Meanwhile, the Times has said Regnery's bias charge is “simply ludicrous.”

The Fix reviewed the rankings of “Hillary's America” on both publications' lists and found that the book's ranking was more sustained and higher, on average, in Publishers Weekly, but that its zenith was higher in the New York Times. It enjoyed eight-week runs on both lists.


We sampled 41 weeks' worth of hardcover nonfiction lists published by the Times and Publishers Weekly over the past 14 months, in search of evidence that would support Regnery's bias claim but did not find anything convincing.

In April, David Limbaugh's “The True Jesus” first appeared slightly higher on the Times's list and then slightly lower.

Last September, “The Conservative Case for Trump,” by Phyllis Schlafly, Ed Martin and Brett M. Decker, made a one-week appearance on both lists. Publishers Weekly had it at No. 15, the Times at No. 16.

Last October, Publishers Weekly had Edward Klein's “Guilty as Sin” at No. 12, while the Times put it at No. 13.

These are minor discrepancies that do not suggest that Regnery's conservative authors are systematically underrated by the Times.

In fact, Regnery appears to be doing its best to inflate discrepancies with misleading claims. Here's an excerpt from the company's news release about boycotting the Times:

As an example, though the disclaimer at the bottom of the New York Times list states, “Rankings reflect sales for the week ending …” the most recent bestseller list for the week of September 3, 2017, listed The Big Lie: Exposing the Nazi Roots of the American Left (Regnery; July 31, 2017) at #7 on the list, despite being #1 in sales out of all 15 books featured on the list, according to Nielsen BookScan. For the same week, No Go Zones: How Sharia Law is Coming to a Neighborhood Near You by Raheem Kassam (Regnery; August 14, 2017) had the 10th highest sales of the 15 books on the list, according to Nielsen BookScan, but was not placed on the list at all.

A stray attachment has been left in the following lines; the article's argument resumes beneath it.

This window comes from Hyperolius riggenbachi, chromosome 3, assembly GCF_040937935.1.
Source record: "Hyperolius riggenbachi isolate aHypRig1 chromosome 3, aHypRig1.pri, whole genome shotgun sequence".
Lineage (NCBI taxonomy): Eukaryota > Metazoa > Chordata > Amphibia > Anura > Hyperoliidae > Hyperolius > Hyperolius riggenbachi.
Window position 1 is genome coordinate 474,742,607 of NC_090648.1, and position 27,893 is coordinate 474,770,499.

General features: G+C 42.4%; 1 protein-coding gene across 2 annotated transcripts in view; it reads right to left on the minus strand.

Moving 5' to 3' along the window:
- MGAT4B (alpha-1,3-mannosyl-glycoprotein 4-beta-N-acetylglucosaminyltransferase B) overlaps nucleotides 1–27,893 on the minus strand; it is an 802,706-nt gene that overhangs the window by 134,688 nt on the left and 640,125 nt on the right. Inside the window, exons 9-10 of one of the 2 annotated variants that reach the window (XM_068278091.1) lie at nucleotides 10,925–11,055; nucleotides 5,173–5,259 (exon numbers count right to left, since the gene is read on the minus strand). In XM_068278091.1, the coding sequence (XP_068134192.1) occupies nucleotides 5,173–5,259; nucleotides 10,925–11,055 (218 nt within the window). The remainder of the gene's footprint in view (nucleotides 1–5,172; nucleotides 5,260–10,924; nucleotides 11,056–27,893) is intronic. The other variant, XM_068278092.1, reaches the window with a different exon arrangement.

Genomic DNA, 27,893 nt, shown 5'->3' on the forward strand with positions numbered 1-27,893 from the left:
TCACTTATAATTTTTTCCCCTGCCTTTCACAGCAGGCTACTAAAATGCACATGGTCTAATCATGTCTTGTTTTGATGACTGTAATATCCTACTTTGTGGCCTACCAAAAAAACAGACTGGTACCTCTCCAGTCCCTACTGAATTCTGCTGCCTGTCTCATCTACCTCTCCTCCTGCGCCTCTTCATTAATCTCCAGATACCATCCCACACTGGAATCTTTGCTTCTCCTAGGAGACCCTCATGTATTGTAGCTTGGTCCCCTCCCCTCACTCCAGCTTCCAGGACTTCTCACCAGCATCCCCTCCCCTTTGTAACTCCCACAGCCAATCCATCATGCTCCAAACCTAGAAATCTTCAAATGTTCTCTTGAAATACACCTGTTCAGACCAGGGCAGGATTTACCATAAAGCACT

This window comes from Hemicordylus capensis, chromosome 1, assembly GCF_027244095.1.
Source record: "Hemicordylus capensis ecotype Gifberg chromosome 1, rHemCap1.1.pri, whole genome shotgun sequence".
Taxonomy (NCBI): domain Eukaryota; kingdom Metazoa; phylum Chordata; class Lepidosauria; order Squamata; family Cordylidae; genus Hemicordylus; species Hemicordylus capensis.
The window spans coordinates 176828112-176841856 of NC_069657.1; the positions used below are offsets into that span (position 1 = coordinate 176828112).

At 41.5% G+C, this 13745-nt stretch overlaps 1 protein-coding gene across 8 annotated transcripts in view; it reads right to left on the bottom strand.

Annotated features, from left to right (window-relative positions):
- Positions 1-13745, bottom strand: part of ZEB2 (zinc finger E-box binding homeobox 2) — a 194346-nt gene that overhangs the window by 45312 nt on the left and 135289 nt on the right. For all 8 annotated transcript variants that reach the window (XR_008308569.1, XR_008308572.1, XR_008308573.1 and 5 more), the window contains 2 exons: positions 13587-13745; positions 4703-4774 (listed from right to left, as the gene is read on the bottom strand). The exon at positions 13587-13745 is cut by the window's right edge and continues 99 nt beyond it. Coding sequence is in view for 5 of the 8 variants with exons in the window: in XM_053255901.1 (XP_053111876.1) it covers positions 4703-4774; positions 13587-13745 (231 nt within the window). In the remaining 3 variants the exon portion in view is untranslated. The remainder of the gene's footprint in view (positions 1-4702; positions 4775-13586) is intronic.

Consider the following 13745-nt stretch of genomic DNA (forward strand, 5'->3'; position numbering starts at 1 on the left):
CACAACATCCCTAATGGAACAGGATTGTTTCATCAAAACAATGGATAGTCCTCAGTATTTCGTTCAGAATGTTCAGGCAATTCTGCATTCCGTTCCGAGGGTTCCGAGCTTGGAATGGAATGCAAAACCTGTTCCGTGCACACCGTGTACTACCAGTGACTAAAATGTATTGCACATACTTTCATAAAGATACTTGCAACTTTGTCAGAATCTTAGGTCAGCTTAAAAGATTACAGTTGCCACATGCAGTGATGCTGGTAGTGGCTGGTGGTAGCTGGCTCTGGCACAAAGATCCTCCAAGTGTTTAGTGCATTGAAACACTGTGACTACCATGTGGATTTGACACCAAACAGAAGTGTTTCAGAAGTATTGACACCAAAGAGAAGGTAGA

Notice that Regnery did not mention Nielsen's actual rankings, as printed in Publishers Weekly. Instead, it used relative rankings that included only the books listed by the Times and omitted all others.

“The Big Lie” appeared at No. 2 in Publishers Weekly, not No. 1, meaning the difference between its ranking there and in the Times was five spots. “No Go Zones” came in at No. 16 in Publishers Weekly, not No. 10. In the closest equivalent week, the Times included only 15 books on its list. Even if the Times's ranking was identical to that of Publishers Weekly, “No Go Zones” would not have appeared because the Times's list stopped at No. 15.

Regnery is trying to cast itself as a victim of liberal bias, but the numbers don't back up the publisher's grievance. What's more: Whether Regnery publicly acknowledges the New York Times or not, its books will still appear on the newspaper's bestsellers lists because sales data come from bookstores.

Regnery's protest looks like an attempt to have it both ways — earning conservative street cred for blasting the Times while still enjoying the prestige of placing books on the paper's lists.